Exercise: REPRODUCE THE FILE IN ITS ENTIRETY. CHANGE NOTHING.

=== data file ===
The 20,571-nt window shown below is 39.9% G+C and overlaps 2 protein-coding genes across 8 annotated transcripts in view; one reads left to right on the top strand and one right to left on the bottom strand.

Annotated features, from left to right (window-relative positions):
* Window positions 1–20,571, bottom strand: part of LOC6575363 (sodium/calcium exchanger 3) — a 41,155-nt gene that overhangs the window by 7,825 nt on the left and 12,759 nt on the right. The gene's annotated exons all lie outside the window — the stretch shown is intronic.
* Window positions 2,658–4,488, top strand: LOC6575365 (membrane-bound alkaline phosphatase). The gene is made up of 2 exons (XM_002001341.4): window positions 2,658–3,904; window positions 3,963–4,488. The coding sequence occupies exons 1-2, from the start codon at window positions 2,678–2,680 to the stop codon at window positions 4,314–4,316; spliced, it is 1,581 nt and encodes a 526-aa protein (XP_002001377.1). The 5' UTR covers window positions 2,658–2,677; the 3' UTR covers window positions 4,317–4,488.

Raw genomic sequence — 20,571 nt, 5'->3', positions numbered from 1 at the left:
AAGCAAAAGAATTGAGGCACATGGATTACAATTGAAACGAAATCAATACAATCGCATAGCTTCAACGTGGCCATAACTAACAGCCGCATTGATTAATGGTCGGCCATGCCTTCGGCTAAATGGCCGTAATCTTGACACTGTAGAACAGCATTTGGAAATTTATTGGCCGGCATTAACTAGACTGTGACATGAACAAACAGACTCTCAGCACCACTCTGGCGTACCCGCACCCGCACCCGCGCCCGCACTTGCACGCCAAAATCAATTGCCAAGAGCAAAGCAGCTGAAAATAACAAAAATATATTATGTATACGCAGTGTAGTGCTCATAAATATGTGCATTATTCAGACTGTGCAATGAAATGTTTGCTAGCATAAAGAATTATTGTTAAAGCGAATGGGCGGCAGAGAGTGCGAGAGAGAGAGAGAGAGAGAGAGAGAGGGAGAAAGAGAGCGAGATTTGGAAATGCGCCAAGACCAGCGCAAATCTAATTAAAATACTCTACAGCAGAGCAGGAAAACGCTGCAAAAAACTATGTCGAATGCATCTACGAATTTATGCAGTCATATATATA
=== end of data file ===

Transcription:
The 20,571-nt window shown below is 39.9% G+C and overlaps 2 protein-coding genes across 8 annotated transcripts in view; one reads left to right on the top strand and one right to left on the bottom strand.

Annotated features, from left to right (window-relative positions):
* Window positions 1–20,571, bottom strand: part of LOC6575363 (sodium/calcium exchanger 3) — a 41,155-nt gene that overhangs the window by 7,825 nt on the left and 12,759 nt on the right. The gene's annotated exons all lie outside the window — the stretch shown is intronic.
* Window positions 2,658–4,488, top strand: LOC6575365 (membrane-bound alkaline phosphatase). The gene is made up of 2 exons (XM_002001341.4): window positions 2,658–3,904; window positions 3,963–4,488. The coding sequence occupies exons 1-2, from the start codon at window positions 2,678–2,680 to the stop codon at window positions 4,314–4,316; spliced, it is 1,581 nt and encodes a 526-aa protein (XP_002001377.1). The 5' UTR covers window positions 2,658–2,677; the 3' UTR covers window positions 4,317–4,488.

Raw genomic sequence — 20,571 nt, 5'->3', positions numbered from 1 at the left:
AAGCAAAAGAATTGAGGCACATGGATTACAATTGAAACGAAATCAATACAATCGCATAGCTTCAACGTGGCCATAACTAACAGCCGCATTGATTAATGGTCGGCCATGCCTTCGGCTAAATGGCCGTAATCTTGACACTGTAGAACAGCATTTGGAAATTTATTGGCCGGCATTAACTAGACTGTGACATGAACAAACAGACTCTCAGCACCACTCTGGCGTACCCGCACCCGCACCCGCGCCCGCACTTGCACGCCAAAATCAATTGCCAAGAGCAAAGCAGCTGAAAATAACAAAAATATATTATGTATACGCAGTGTAGTGCTCATAAATATGTGCATTATTCAGACTGTGCAATGAAATGTTTGCTAGCATAAAGAATTATTGTTAAAGCGAATGGGCGGCAGAGAGTGCGAGAGAGAGAGAGAGAGAGAGAGAGAGGGAGAAAGAGAGCGAGATTTGGAAATGCGCCAAGACCAGCGCAAATCTAATTAAAATACTCTACAGCAGAGCAGGAAAACGCTGCAAAAAACTATGTCGAATGCATCTACGAATTTATGCAGTCATATATATA